Chateau La Garde (1.5 Liter Magnum) 2015
Deeply intense, almost black and purple-tinged appearance, offering a complex, intense nose exuding roasted, smoky notes. Supple on the attack, the wine rapidly develops generous mouthful defined by lovely, expressive fruit, concentration and depth, underscored by delicate tannic structure; very smooth, despite the intensity. The appealing harmony is echoed in the long, flavorsome finish.
Blend: 52% Cabernet Sauvignon, 45% Merlot, 3% Petit Verdot
Critical AcclaimAll Vintages
This is a stylish wine, with acidity, firm tannins and layers of blackberry and black-currant fruits. A blend of almost equal proportions of Cabernet Sauvignon and Merlot, its richness comes from the ripe fruits and layered structure that now shows the beginnings of maturity. Drink from 2021.
The origins of the Chateau date back to the 18th century, when Domaine de “Lagarde” already featured on the “carte de Cassini”, the first general map of France drawn by the Cassini family in 1756. The picturesque Charterhouse, built in 1732, was at that time surrounded by valleys and woods. The “Bourdieu de Lagarde” was then passed down through the Blanchard family, until its purchase in 1877 by the Lacoste family, who were negociants in Bordeaux. Vines were thus cultivated on this magnificent stony terroir and the winery was built in 1881. After the First World War, Louis Eschenauer, a well-known negociant on the Place de Bordeaux at the “Chartrons”, was looking for good quality vines in the Bordeaux area. He became interested in the vineyards around the summit of Domaine de La Garde, which he subsequently bought in 1920, and in so doing became the leading proponent of the wines produced in the Martillac area, where he also owned Chateau Smith Haut Lafitte. Sometimes referred to as Domaine de La Garde, Clos de La Garde, then Chateau La Garde, even at this time a crest featured on the estate’s wine labels inspired by weapons thought to be from the region of Aquitaine during the 100 years’ war, displaying the leopard with a lion’s head.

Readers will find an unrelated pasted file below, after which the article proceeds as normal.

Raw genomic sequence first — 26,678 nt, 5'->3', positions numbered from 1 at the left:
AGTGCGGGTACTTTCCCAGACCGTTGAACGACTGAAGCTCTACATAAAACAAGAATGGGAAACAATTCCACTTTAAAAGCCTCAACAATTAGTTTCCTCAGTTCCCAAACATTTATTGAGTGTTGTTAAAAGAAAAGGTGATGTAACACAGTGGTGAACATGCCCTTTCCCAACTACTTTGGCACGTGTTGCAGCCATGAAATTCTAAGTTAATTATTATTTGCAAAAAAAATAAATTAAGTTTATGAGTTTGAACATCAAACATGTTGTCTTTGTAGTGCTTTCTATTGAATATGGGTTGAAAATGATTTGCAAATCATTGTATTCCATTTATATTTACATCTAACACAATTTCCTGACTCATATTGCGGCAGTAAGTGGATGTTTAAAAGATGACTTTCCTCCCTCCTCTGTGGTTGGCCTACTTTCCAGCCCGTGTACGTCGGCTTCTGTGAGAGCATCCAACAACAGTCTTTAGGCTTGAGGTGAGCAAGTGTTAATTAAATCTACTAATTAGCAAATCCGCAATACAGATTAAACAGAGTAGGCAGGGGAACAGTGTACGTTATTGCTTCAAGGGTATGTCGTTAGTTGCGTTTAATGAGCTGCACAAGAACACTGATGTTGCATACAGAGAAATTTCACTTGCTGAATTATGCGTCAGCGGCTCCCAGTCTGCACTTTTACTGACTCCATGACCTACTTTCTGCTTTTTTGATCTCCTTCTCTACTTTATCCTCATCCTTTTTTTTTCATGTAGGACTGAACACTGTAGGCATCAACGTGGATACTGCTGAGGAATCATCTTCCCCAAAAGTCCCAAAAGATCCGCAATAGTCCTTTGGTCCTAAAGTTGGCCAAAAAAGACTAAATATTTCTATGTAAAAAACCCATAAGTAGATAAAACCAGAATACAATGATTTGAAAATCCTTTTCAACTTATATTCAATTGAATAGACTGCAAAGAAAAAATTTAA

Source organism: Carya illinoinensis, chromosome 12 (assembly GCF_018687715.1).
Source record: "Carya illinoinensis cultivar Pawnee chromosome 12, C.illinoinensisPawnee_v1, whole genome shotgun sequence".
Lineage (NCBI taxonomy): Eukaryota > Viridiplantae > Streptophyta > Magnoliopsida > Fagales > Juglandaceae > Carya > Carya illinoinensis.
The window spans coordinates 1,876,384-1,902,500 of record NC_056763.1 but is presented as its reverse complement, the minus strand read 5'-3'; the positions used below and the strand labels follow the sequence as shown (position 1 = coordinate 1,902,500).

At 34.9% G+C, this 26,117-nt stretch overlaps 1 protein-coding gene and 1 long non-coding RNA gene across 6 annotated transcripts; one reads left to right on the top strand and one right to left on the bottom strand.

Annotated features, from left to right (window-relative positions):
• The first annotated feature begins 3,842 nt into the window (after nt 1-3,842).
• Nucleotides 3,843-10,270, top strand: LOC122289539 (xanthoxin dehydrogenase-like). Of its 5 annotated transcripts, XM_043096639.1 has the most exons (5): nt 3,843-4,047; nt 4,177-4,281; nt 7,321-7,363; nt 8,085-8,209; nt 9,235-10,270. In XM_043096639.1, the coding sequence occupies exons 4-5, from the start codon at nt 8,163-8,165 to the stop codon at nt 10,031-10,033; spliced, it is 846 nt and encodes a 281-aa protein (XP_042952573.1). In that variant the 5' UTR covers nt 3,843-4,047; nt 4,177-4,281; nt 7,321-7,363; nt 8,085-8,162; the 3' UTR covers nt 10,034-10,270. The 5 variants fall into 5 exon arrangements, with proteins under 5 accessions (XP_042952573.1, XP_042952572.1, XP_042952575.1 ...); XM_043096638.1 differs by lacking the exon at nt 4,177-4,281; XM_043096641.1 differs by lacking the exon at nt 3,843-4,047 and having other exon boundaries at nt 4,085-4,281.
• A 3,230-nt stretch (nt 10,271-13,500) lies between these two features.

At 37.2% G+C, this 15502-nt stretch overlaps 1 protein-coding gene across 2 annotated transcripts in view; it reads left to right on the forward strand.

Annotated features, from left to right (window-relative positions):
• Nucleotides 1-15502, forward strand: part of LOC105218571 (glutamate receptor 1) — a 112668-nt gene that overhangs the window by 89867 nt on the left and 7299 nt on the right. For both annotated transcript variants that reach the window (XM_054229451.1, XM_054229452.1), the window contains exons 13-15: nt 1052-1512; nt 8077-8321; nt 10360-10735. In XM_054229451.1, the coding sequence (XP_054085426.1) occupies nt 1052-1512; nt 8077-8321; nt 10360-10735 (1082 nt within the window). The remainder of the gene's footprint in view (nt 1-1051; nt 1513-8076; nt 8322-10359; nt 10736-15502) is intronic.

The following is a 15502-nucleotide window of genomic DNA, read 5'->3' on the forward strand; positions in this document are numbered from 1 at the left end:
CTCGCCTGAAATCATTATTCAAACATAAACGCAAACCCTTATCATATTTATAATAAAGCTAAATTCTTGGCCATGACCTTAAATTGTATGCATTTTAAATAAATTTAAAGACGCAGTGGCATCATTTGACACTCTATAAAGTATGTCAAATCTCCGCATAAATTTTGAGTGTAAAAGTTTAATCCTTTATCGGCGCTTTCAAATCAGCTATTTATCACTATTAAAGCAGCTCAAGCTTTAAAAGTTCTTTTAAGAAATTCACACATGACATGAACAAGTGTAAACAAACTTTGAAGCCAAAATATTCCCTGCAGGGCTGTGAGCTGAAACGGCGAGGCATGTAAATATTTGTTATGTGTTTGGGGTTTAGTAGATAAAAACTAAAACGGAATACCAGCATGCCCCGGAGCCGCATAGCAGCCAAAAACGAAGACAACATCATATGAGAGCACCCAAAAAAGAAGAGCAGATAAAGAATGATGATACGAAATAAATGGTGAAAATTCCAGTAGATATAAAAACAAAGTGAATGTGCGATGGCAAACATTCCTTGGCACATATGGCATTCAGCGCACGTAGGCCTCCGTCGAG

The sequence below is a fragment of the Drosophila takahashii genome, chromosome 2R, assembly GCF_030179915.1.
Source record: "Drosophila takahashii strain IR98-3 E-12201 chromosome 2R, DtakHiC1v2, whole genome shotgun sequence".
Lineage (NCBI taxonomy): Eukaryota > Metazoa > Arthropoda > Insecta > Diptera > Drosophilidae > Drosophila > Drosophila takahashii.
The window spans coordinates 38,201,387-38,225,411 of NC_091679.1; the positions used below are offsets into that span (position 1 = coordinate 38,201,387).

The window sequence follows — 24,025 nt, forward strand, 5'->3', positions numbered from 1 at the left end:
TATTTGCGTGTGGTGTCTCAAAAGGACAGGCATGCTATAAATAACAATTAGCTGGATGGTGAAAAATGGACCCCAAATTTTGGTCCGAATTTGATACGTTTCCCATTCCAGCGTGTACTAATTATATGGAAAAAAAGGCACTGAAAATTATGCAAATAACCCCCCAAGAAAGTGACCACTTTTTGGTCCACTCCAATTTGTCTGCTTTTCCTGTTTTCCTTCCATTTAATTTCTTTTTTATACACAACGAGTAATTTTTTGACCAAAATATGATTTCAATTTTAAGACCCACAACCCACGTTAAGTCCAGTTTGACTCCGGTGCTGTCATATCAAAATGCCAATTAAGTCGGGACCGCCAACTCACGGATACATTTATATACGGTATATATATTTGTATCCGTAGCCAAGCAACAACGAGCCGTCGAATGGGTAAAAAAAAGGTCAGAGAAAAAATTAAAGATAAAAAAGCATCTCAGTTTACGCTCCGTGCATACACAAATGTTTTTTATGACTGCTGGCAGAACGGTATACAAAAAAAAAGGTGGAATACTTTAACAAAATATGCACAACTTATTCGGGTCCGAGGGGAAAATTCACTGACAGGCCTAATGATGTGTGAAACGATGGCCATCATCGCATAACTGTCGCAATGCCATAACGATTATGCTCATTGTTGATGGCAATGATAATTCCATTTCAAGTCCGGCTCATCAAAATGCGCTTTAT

Recognized for its superior reds as well as whites, Pessac-Léognan on the Left Bank claims classified growths for both—making it quite unique in comparison to its neighboring Médoc properties.
Pessac’s Chateau Haut-Brion, the only first growth located outside of the Médoc, is said to have been the first to conceptualize fine red wine in Bordeaux back in the late 1600s. The estate, along with its high-esteemed neighbors, La Mission Haut-Brion, Les Carmes Haut-Brion, Pique-Caillou and Chateau Pape-Clément are today all but enveloped by the city of Bordeaux. The rest of the vineyards of Pessac-Léognan are in clearings of heavily forested area or abutting dense suburbs.
Arid sand and gravel on top of clay and limestone make the area unique and conducive to growing Sémillon and Sauvignon blanc as well as the grapes in the usual Left Bank red recipe: Cabernet Sauvignon, Merlot, Cabernet Franc and miniscule percentages of Petit Verdot and Malbec.
The best reds will show great force and finesse with inky blue and black fruit, mushroom, forest, tobacco, iodine and a smooth and intriguing texture.
Its best whites show complexity, longevity and no lack of exotic twists on citrus, tropical and stone fruit with pronounced floral and spice characteristics.
One of the world’s most classic and popular styles of red wine, Bordeaux-inspired blends have spread from their homeland in France to nearly every corner of the New World. Typically based on either Cabernet Sauvignon or Merlot and supported by Cabernet Franc, Malbec and Petit Verdot, the best of these are densely hued, fragrant, full of fruit and boast a structure that begs for cellar time. Somm Secret—Blends from Bordeaux are generally earthier compared to those from the New World, which tend to be fruit-dominant.